West is baking another weekend of intense heat as forest fires spread
Intense heat began to engulf the northern Rockies and High Plains, while high temperatures and dry air made matters worse for the firefighters who worked to control dozens of forest fires that were burning in the parched west.
Heads of state had issued emergency resource activation orders ahead of the weekend, while some local communities said the fires would hamper plans to revive tourism and local events after a hiatus during the Covid-19 pandemic.
Heat waves have already hit western states this summer, including one in June that killed more than 100 people in the Pacific Northwest. Now, according to AccuWeather forecast, a “heat dome” on the weekend and early next week in the northern Rockies and High Plains, including parts of Idaho, Montana, Utah and Wyoming, will bring suffocating temperatures.
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It gets “dangerously hot, especially for those who are more prone to the heat,” said John Wetenkamp, science and operations officer for the National Weather Service in Billings, Mont., Who issued an excessive heat warning for Saturday lunchtime by late thursday.
July has already brought some hot days to parts of Montana, he said, but residents are now facing a number of them. Temperatures in Billings rose on Saturday and could reach 102 degrees on Sunday and 105 degrees on Monday – possibly breaking a 1960 record.
“There is really no relief in sight in the next few days,” said Wetenkamp.
However, according to AccuWeather, there was a possibility that smoke from nearby forest fires could reduce some of the heat.
Meanwhile, officials in several states said the long-term drought, low humidity, and heat made fires difficult to deal with.
The largest fire currently burning in the U.S., the bootleg fire in south-central Oregon, was 22% contained Saturday morning after growing 40,000 acres Friday night and spanning 281,208 acres, Marcus Kauffman said Oregon Department of Forestry spokesman.
Temperatures in the bootleg fire area are about 5 to 10 degrees above normal, although they are still not as high as they were a few weeks ago, said Misty Firmin, a meteorologist at the National Weather Service in Medford, Ore.
Tinder-dry conditions and gusts of wind fueled the spread of the bootleg fire in south-central Oregon this week.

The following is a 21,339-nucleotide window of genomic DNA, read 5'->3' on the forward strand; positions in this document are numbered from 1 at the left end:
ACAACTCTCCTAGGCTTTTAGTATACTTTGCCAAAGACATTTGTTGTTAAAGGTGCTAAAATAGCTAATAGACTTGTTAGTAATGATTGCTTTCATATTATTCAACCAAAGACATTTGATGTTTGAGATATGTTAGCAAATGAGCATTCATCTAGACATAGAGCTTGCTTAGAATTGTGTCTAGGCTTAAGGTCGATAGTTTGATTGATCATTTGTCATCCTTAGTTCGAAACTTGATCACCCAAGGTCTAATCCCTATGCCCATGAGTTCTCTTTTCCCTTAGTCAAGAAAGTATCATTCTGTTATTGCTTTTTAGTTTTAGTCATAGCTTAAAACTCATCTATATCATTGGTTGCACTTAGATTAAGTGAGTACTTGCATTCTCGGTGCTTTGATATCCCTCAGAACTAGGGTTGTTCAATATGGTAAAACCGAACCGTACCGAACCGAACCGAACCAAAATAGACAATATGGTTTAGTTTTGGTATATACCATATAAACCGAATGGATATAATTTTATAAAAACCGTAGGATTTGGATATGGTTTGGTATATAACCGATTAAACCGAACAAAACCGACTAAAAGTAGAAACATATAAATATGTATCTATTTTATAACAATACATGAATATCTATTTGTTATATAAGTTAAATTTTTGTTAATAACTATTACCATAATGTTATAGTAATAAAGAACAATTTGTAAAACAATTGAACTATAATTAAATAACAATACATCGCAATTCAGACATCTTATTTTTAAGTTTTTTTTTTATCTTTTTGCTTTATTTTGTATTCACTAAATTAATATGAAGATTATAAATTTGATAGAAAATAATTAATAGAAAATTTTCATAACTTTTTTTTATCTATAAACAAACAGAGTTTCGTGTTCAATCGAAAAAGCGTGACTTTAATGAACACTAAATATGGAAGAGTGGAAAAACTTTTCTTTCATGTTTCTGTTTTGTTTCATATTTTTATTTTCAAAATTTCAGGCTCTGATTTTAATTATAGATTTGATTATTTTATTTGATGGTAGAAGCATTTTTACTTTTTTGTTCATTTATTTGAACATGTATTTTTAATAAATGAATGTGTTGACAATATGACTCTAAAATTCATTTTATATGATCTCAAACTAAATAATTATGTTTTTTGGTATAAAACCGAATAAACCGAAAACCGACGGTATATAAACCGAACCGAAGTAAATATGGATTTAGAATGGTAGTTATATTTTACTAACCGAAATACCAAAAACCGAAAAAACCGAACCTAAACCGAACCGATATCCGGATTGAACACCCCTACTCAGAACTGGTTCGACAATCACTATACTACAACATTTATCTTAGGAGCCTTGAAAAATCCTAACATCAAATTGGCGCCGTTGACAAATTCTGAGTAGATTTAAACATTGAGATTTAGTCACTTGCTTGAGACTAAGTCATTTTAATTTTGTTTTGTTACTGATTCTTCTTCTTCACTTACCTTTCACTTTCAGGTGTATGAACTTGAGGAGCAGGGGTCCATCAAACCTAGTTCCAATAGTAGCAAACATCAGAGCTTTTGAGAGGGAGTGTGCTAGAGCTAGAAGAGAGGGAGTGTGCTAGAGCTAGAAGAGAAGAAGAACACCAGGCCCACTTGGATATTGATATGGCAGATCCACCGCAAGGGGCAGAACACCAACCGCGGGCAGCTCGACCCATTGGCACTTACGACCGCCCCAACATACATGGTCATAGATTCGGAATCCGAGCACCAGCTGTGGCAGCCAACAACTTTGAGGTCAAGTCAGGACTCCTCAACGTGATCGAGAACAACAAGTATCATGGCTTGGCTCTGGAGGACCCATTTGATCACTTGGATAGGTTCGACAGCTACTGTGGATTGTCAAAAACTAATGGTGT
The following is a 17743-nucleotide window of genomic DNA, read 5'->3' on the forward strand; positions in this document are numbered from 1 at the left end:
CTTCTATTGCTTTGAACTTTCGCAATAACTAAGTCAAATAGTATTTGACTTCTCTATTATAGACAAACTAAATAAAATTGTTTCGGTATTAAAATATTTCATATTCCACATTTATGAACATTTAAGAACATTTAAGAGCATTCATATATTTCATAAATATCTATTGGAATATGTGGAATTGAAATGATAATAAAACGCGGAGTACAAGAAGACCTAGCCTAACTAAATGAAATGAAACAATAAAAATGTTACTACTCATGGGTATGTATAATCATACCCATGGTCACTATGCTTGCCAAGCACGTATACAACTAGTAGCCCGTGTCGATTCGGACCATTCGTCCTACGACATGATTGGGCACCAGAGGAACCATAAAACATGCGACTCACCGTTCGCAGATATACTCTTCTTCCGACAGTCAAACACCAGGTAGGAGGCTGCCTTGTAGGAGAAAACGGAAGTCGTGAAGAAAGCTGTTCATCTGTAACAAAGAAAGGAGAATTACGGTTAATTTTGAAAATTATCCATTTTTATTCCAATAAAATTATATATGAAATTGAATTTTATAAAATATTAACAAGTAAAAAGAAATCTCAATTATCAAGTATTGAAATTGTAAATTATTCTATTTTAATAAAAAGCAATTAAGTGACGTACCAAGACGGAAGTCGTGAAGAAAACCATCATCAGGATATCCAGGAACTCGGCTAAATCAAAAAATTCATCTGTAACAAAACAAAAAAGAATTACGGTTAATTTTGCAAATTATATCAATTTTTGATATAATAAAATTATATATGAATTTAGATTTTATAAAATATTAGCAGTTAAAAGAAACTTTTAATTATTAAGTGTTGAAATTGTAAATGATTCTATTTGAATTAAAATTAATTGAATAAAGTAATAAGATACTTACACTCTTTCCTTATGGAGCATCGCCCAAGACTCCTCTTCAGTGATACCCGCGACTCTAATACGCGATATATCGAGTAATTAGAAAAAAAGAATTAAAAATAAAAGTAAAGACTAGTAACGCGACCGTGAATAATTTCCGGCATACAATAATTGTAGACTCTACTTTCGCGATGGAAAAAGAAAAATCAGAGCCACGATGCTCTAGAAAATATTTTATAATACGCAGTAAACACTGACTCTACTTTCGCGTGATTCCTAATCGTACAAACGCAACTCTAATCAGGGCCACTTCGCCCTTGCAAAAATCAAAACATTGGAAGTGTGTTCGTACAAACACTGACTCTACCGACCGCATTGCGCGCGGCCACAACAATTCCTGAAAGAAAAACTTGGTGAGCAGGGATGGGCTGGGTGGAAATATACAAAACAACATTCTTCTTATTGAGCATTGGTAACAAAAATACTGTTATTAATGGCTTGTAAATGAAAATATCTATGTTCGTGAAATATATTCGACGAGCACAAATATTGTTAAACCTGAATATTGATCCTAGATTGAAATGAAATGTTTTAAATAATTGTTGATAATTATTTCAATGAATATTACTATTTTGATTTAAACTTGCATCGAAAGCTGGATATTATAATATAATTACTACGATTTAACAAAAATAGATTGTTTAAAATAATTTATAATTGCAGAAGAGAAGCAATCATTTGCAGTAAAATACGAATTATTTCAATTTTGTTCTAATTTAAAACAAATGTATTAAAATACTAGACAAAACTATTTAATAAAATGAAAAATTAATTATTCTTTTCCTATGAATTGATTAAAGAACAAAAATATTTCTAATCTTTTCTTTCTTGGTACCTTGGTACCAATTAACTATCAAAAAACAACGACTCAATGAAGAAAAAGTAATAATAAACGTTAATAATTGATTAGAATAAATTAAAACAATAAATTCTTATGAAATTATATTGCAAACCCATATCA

Payton Bruni / Agence France-Presse / Getty Images
The safety concerns aren’t so much the warm weather as the low humidity, dry and gusty winds, and vegetation which is much drier than normal in mid-July.
“Tinder dry,” said Mr. Kauffman of the Oregon Forestry Department of the grass, shrubs, scrub and trees there. “If a spark flies out of this fire, it will ignite.”
The fires create their own extreme weather. The U.S. Naval Research Laboratory announced Friday that current forest fires are generating record numbers of pyrocumulonimbus clouds – created by intense heat that quickly drives air from a fire upwards.
This phenomenon occurred in the Bootleg Fire, where embers, branches, leaves and particles were pulled up a pillar, which then comes down with a force that amplifies the fire, Kauffman said.
Nationwide, the current fire season has so far been at the level of recent years. More than 70 major active fires have burned nearly a million hectares in the west.
Washington Governor Jay Inslee declared a state of emergency in 19 counties Friday, saying unprecedented heat there has caused failures to roads, bridge links and other types of infrastructure.
In California, Governor Gavin Newsom has declared a state of emergency in three northern California counties that have suffered evacuations and damage to critical infrastructure from the Beckwourth Complex fire – lightning-induced fires that totaled 105,348 acres on Saturday and were 70% contained.
“There really is no relief in sight in the next few days.”
In Lassen County, which is included in the Emergency Ordinance, organizers worked Saturday to prepare for the county fair. After a cancellation last year, the slogan this year is “Back in the Saddle Again”.
Evacuated firefighters who had sought refuge on the exhibition grounds were relocated to Lassen Community College, said Holly Mueller, vice president of the exhibition advisory board. “Everyone is all on deck to make the mess possible,” she said. “Just to bring the community back together.”
As a sign that the drought was worsening in the west, the U.S. Bureau of Reclamation announced on Friday that it was taking unprecedented measures to release more water from reservoirs upriver to Lake Powell to keep levels high enough for electricity generation .
The lake, which spans the Arizona-Utah border, has sunk to a third of its capacity during the drought for much of the past two decades.
Lake Powell is the largest reservoir on the Colorado River after Nevada’s Lake Mead, and the turbines at Glen Canyon Dam generate electricity to the southwest. According to the federal agency’s forecast released on Friday, there is a 79% chance that Lake Powell will drop below a threshold below which a power cut could occur.
A total of 181,000 acres of additional water will be released from the Flaming Gorge Reservoir in Wyoming, Blue Mesa Reservoir in Colorado, and Navajo Reservoir in New Mexico by the end of the year to raise Lake Powell by 3 feet.
“We hoped we never have to go this route, but now we have to,” Wayne Pullan, the regional director of the Salt Lake City office, said in a video briefing with the media on Friday.
—Jim Carlton contributed to this article.
Write to Jennifer Levitz at [email protected]
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